Plastic pollution, climate change and biodiversity loss are highly intertwined and exacerbate each other, threatening our life on Earth. We must innovate and invest in the development of alternative materials, transform supply chains, and change our consumption models.
The United Nations Global Treaty on Plastic Pollution is a crucial policy framework but needs many tools and many years to implement and be effective. However, we must not wait for these structural changes alone.
“There is no silver bullet that solves the plastic pollution crisis, particularly as the use cases and applications for plastic continue to grow faster than the alternatives,” says PCX founder and chairperson Nanette Medved-Po, who will attend the negotiations as part of the Philippine delegation. “Plastic offsets and credits constitute a powerful, immediately available mechanism to inject capital into the plastic waste market, and should therefore be part of the solution mix delivering immediate and tangible environmental and socio-economic impact..”
In addition, businesses must take responsibility for their plastic use and waste through voluntary action and compliance with Extended Producer Responsibility (EPR) schemes being implemented around the globe.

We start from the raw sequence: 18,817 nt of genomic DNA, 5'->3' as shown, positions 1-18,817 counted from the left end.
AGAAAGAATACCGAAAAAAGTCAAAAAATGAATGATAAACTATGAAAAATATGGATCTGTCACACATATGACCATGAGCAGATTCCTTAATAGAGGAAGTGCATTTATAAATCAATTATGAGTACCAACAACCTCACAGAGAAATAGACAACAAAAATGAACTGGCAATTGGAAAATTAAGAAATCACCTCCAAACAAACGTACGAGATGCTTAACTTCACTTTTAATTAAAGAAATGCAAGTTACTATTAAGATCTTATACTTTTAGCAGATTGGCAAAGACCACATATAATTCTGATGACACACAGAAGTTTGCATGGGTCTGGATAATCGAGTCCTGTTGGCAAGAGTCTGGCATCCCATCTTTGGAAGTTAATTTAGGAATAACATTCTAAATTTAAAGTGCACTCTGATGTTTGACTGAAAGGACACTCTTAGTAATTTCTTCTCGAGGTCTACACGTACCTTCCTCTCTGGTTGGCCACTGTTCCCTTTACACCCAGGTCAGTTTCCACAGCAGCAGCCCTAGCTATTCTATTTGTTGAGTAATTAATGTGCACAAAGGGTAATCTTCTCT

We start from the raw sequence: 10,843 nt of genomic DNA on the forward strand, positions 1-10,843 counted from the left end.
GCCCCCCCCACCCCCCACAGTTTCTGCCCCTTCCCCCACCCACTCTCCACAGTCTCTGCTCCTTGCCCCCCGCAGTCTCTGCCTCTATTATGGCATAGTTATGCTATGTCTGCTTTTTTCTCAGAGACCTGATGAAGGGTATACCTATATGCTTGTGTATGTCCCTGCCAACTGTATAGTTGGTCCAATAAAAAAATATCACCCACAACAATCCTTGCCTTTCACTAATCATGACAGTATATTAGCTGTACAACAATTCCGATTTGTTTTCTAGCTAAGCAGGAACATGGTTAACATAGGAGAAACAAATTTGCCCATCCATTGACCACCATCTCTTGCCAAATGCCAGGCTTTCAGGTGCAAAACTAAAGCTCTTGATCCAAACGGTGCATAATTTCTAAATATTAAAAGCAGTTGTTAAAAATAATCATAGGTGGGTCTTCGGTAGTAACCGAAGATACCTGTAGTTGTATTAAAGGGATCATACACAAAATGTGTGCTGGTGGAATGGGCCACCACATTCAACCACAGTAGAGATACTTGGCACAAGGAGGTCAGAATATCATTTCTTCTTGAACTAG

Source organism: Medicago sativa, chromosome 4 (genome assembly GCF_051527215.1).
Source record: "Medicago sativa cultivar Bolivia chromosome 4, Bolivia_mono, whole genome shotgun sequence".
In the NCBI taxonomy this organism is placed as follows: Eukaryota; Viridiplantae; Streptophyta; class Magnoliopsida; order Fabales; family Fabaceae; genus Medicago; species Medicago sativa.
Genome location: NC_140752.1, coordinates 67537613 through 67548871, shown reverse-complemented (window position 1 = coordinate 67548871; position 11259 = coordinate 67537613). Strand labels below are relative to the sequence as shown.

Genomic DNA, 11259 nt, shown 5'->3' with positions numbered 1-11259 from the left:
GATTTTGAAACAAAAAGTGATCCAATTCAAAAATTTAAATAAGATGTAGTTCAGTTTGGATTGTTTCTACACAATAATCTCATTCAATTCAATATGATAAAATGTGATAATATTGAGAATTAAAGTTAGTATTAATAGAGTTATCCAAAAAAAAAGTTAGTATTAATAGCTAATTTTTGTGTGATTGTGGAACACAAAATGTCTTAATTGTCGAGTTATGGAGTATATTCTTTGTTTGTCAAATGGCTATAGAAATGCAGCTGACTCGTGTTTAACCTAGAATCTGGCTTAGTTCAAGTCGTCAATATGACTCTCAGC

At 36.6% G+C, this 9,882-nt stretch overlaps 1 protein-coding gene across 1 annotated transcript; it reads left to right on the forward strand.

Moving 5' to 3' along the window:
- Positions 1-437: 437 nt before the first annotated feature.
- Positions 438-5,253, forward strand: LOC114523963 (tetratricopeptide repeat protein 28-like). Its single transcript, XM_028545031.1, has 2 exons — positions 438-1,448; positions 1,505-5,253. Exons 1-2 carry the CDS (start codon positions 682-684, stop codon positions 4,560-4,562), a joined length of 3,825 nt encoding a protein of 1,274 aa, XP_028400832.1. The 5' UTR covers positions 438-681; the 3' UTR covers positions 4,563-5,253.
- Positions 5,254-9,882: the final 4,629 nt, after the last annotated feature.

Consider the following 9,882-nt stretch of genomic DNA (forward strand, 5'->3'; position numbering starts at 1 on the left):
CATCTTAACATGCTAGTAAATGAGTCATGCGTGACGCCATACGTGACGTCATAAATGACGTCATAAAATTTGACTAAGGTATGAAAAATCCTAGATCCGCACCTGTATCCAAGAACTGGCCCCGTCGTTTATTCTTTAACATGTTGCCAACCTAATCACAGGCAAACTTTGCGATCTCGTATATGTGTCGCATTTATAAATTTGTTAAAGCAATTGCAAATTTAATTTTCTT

“Properly accredited plastic offsets can deliver significant near-term impact and catalyze longer-term change. The EPR regulation in the Philippines is one of the most aggressive policies in the world, requiring companies to take responsibility for 80 per cent of their plastic packaging waste footprint by 2028. Early participation and compliance are very encouraging, with plastic offsets enabling participants to deliver tangible impact. Offset purchases from obligated companies are also incentivizing additional investment in upcycling and recycling infrastructure. This model could serve as a blueprint for more countries to consider, and for the INC process to incorporate into the global framework under development” adds PCX’s CEO Sebastian DiGrande.